The history of garnitures is closely linked to the overall development of ceramics as a central element within the decoration of interiors. Although ceramic vessels began to be used for ornamental purpose in Florence during the Renaissance, this custom particularly spread out in Europe during the seventeenth century when the mania for imported Chinese porcelain was at its height. In 1602, to regulate and protect trade with Asia, the Dutch created the East India Company (VOC). For two centuries, the prosperous company became one of the pillars of Dutch capitalism and imperialism. VOC ships not only returned with spices, but also eclipsed the Portuguese in the importations of various luxury commodities, such as Chinese porcelain. The collecting and display of these precious Chinese wares became extremely in vogue amongst the European elite. Owning Chinese porcelain was indeed the symbol of a high social status and taste. Petronella de la Court, the wife of a rich Amsterdam merchant owned for example a collection of no less than 1800 porcelain objects that were displayed with the greatest care all over her house. In order to exhibit those precious objects, so-called porceleinkasten (display cabinets) were created from 1700. One can imagine the stunning impression these beautiful cabinets filled with luxury would have given to the house’s visitors.
Although the first garnitures were made in Chinese porcelain, the fashion for grouping vases on mantels is a European phenomenon. In fact, the only set made by the Chinese for their own purpose was known as wugong, a porcelain altar set designed for temples. Wugongs were composed of two vases, two candlesticks and a perfume burner. Although it is commonly accepted that garnitures were inspired from this sacred objects, it has been demonstrated that the West did not know about their existence until Jean Baptiste du Halde’s Description de la Chine (1738).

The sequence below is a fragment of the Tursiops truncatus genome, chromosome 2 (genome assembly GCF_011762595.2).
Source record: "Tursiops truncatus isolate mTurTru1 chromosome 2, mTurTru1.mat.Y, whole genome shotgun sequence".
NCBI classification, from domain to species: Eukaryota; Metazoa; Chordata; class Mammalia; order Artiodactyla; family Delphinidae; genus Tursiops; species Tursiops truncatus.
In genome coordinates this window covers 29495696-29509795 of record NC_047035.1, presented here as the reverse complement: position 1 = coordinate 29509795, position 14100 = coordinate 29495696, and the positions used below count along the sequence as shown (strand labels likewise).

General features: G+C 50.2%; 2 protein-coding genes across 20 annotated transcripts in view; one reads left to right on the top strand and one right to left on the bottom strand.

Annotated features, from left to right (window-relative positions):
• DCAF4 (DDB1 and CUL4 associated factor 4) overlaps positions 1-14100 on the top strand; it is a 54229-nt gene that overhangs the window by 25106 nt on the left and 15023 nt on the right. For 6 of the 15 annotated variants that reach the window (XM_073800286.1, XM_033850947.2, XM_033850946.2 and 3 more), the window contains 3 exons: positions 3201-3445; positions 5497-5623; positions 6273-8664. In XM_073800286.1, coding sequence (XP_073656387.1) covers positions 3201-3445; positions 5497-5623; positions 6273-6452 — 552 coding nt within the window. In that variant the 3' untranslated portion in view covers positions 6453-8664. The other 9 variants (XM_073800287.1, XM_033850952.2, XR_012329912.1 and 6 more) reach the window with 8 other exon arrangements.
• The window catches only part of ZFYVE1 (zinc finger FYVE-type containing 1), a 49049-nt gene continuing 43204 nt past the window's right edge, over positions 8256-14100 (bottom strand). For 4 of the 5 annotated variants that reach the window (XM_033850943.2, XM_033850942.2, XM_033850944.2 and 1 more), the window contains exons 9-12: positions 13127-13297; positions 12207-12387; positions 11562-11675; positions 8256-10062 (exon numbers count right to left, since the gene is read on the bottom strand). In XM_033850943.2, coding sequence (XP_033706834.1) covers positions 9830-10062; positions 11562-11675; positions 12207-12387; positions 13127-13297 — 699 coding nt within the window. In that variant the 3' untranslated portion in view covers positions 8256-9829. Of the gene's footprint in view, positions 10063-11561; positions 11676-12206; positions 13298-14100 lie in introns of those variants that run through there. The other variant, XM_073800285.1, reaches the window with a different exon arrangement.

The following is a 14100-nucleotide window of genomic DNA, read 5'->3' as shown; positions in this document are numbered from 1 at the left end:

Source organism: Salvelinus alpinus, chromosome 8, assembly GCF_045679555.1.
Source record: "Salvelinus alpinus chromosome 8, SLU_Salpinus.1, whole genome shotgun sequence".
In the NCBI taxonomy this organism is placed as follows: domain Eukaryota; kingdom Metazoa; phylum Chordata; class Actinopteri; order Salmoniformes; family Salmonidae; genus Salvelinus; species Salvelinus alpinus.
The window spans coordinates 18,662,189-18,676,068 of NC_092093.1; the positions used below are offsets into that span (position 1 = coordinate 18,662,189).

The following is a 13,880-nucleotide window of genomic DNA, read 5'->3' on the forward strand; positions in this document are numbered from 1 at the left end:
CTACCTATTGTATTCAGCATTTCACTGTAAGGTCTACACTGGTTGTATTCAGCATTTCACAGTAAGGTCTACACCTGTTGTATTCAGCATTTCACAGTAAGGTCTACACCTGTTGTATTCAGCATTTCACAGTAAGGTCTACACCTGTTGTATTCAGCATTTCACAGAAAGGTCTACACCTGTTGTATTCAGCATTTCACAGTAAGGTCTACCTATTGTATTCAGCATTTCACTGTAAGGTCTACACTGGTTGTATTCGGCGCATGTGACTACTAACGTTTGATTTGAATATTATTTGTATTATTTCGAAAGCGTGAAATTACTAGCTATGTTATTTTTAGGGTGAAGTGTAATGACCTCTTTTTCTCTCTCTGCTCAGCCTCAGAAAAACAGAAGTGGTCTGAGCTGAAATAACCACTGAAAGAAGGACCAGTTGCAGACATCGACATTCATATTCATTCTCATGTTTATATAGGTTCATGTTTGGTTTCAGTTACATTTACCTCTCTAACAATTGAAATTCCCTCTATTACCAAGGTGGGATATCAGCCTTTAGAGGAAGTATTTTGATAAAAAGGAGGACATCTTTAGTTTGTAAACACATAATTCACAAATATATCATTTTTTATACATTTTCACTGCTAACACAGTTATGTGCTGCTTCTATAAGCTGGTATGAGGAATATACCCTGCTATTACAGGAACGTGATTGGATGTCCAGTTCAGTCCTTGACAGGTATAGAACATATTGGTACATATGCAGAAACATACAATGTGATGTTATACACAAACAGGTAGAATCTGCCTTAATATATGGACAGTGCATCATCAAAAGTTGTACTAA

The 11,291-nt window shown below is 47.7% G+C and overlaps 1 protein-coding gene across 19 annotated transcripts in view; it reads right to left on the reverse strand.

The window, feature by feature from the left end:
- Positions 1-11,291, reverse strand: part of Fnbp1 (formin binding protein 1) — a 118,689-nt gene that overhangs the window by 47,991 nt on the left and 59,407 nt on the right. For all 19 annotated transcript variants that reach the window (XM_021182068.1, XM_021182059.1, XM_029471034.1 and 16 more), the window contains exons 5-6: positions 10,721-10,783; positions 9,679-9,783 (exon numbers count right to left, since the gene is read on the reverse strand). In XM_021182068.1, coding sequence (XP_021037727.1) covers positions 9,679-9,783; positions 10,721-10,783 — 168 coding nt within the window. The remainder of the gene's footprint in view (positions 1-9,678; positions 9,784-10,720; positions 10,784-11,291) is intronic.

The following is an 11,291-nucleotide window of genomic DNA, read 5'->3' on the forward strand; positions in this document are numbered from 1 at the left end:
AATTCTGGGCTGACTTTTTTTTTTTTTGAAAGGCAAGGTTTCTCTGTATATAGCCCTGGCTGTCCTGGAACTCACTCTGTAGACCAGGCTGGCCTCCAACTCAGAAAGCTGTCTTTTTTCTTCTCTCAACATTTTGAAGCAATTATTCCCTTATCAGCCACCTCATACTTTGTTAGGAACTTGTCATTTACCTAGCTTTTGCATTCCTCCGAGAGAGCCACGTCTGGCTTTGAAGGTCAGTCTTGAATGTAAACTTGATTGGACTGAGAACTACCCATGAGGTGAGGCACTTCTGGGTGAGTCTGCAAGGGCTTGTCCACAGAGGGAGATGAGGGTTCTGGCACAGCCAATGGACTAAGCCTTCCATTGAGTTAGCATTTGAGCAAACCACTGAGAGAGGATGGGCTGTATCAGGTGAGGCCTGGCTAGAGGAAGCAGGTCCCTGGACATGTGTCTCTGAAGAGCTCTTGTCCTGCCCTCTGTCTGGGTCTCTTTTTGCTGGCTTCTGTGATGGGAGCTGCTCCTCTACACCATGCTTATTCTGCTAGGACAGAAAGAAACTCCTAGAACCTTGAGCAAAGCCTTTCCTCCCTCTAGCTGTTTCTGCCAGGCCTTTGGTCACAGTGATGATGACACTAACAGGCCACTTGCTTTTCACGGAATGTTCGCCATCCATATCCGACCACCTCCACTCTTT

Garnitures first appeared in the Netherlands from the last third of the seventeenth century. With the importation of Chinese porcelain, two new shapes of ceramics were introduced to the Dutch: the jar and the cylindrical beaker. These objects were often acquired in pairs and displayed symmetrically on a mantelpiece, above a door or on an impressive piece of furnitures. Progressively, the VOC officials began to send orders with specific demands to the Chinese porcelain factories. Thus, sets of vases that were produced by the Chinese specifically in order to be exported arrived on the Dutch market. These sets, which enjoyed a great popularity, were initially made of free combinations and gradually evolved to odd numbers.
In 1644, the importation of Chinese porcelain by the VOC dramatically decreased because of civil unrests in China. Many Dutch potters viewed this as a promising opportunity to enter the market that was previously dominated by China. Imitating the style from the East, potters created a counterpart to Chinese porcelain in the production of Delftware. Thus, the Delft masters themselves began to create garnitures of three, five, seven and even more pieces, though five was the most common number. It is even recorded that Rochus Hoppesteyn, the owner of Het Moriaenshooft (The Moor’s Head) factory from 1680 to 1692 has designed garnitures comprising no less than seventeen pieces.